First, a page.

I blogged once on the other writing site I belonged to about my fictitious retort to a question about what movie I would take to a deserted island with me. I hate that question by they way. A friend from back in Canada commented that I should be more concerned with the fact the question has changed from what book I would take to what film. She raises a very good point. I should be more concerned with that (especially as a writer), but I’m not going to talk about that today. I will sort of talk about the subject matter though.
Back in my first year of college (the second time – wait, the third time) I was doing a group assignment for my research class and our topic of discussion was the E-Book, or electronic book. This was 12 years ago now, and the E-Book revolution is upon us in full swing. Apple has one, Amazon has one, and there are probably knock-offs as well. One of the girls I give my seat up to on the metro each morning has a Kindle, the E-Book by Amazon. She loves it. Me? Not so much.
Call me a realist, call me old fashioned, call me against modern technology but I just don’t like the E-Book. I’m the guy opposed to pre-marital sex because it isn’t traditional remember? And if you buy that can I ask you to buy 10 copies of my book when it comes out? Thank you very much. Regardless of my views on tradition and the bedroom, or lack thereof, I just don’t like the E-Book.
I love the smell of books. I love the feel of books. I love having arguments with pretentious 19-year olds who wouldn’t know a life experience if it dropped a load on her back and ran off with her mother, about why it is okay to have dog-eared pages in a book. Seriously, it is okay to have a book that looks like you’ve read it. In my Publishing Prose class I brought in a copy of the book that my teacher had written to get him to sign it and he was delighted to see that the pages were dog-eared and it looked tattered. To him, and I’m the same way, it looked like it had been read, and read more than once. It had been. You want to keep a book in pristine condition? Buy the hardcover and lock it away like you lock away your balls when your spouse asks you to do something you don’t want to and buy the paperback to mess around with like the girl we called the village bicycle. See, not so difficult a decision is it?
You don’t get this sense of ownership with an E-Book. You don’t get a tangible feeling when you pick one up and turn it on. And it’s not like I’m completely adverse to technology. I have an iMac, a laptop, a mobile phone, an iPod. I even have a digital camera although I think that black and white 35-mm film is the only way to take a photo. I have modernized and changed with the times. I even think it’s cool for a girl to ask a guy out! And she can definitely make the first move. I just don’t like the E-Book.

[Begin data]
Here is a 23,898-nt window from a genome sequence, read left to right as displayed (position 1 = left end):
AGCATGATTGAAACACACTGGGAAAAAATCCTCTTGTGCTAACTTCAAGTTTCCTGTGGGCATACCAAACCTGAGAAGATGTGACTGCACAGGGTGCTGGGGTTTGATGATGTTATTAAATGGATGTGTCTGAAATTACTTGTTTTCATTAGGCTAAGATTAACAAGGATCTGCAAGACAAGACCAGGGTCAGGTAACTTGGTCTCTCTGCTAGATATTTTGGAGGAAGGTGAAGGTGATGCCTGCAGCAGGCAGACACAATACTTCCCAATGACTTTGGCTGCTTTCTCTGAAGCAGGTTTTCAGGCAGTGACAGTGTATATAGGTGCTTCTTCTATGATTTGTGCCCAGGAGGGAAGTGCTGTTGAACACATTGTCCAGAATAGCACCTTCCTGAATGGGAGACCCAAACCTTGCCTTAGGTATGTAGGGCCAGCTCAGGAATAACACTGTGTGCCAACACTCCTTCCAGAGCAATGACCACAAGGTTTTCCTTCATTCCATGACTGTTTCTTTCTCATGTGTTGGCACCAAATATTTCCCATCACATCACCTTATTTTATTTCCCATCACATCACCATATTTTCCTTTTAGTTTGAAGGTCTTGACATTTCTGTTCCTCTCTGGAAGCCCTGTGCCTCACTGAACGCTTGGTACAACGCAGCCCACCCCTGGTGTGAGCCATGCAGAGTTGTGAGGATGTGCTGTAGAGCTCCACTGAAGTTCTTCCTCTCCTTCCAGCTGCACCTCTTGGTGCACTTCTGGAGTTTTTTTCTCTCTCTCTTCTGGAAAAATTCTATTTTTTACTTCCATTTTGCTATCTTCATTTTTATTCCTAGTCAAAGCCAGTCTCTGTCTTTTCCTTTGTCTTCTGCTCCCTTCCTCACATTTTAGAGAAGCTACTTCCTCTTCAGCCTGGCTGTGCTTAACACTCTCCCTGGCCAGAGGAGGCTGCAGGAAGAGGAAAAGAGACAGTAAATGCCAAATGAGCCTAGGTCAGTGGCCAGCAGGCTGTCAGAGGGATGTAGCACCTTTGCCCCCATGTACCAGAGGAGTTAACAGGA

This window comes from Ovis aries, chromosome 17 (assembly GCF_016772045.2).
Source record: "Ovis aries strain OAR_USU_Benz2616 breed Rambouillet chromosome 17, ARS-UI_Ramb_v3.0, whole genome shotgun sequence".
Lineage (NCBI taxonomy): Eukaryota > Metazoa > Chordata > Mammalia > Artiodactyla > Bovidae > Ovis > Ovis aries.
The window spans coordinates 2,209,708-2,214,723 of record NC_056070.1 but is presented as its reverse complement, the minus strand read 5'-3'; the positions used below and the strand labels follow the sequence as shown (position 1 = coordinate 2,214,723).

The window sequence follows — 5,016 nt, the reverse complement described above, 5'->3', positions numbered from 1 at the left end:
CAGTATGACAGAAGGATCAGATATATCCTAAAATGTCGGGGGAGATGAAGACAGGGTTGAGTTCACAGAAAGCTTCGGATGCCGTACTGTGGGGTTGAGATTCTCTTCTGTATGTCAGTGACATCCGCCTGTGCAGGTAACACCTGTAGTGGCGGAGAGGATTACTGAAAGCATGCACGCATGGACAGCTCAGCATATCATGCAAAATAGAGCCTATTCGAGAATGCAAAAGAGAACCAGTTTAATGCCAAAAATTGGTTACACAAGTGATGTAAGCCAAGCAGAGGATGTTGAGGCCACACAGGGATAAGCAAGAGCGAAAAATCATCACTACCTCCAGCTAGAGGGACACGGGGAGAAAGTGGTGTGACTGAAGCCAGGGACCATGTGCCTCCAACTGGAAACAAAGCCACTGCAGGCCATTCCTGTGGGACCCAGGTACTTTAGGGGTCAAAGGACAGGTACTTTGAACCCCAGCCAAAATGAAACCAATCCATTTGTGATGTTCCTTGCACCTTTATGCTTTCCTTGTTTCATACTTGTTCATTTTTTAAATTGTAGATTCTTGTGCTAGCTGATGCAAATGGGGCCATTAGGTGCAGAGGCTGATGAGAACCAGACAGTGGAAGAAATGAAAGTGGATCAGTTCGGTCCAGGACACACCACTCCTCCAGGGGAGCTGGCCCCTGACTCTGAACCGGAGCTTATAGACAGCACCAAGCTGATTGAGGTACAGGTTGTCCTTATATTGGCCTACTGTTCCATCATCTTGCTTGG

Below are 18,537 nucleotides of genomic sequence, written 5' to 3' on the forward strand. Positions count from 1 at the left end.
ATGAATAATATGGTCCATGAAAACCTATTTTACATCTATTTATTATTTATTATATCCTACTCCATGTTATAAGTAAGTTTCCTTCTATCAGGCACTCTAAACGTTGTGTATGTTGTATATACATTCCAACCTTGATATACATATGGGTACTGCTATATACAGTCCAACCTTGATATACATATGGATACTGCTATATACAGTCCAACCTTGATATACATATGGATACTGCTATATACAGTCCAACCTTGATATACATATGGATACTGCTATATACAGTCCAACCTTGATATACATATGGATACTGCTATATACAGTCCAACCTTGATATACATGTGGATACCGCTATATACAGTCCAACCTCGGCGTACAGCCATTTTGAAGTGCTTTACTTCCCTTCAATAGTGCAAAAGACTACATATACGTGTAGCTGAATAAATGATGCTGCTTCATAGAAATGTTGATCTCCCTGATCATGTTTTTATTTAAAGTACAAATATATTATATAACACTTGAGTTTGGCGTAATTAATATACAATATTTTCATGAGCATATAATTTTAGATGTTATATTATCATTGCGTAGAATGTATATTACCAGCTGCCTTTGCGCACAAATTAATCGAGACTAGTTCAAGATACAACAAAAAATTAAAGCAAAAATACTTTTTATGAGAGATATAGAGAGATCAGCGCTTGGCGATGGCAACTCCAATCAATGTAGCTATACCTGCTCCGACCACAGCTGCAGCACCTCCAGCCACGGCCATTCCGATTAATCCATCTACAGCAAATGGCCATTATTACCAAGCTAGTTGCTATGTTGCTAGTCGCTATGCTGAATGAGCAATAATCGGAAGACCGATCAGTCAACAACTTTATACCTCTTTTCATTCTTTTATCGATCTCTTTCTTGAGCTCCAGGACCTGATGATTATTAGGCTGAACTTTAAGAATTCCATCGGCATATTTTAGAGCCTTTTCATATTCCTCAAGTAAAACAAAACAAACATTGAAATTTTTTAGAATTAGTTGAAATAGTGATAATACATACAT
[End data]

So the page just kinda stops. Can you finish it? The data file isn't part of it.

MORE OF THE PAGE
I have always wanted to have the big study or writing room in my future abode complete with the built-in bookshelves housing hundreds of books. You’d find everything from reference books to the so-called classics to books of dirty limericks (are there other kinds) to the books written by all my friends and colleagues. Some of these books may overlap and interweave. My friend Anthony from school could finally put his talent at rhyming dirty words to good use and write a book of limericks, but be educational enough to use as a reference manual. Seriously, you have no idea how clinical that dude can make things sound.
I can’t explain it, but there is something wonderful about sitting down and holding a book in your hands. The way you have to carefully turn each page so as not to tear it out, or worse, skip a page and completely mess up the story. I’ve had hours long reading sessions where my thumb turns a delightful shade of charcoal grey as the ink seeps from the pages into my thumb. I love that. I love that when I sit down to write afterwards the remnants of the words I have read are flitting around in my head and smearing across the page as I try and write my own words. I love the fear of avoiding paper cuts. I love trying to organize my books on a bookshelf not in alphabetical order but by height, from tallest to smallest. For a more obscure look you can try thickest to thinnest. The bookshelf resembles a graph at times like this and can be quite pleasing on the eye.
Books are meant to be seen, to be held. How many times has a cover image captured your attention? Mine too. You don’t get that with the E-Book. Books are meant to be used to teach wayward girls to be lady-like by balancing them on their heads as they learn to walk proudly. Books are meant to be used by kids needing an extra bit of height to steal a cookie from the cookie jar. You don’t get that from E-Books either.
Granted, the E-Book does have some benefits. I’m educated enough and secure enough in my manhood to admit this. The E-Book is better for traveling. I could only bring a handful of books out here with me as they take up plenty of suitcase space and weigh a ton. The E-Book remedies that problem. You never have to worry about losing your page with an E-Book either (although that takes away the fun for me). Once the initial cost of buying the E-Book is out of the way I believe the titles you buy are cheaper too. As a consumer, this is pretty good I suppose. Now, I won’t say “no” to my book being available electronically but I’ll be prouder to see it sitting on your bookshelves.
Besides, how the Hell I am supposed to autograph your E-Book anyway?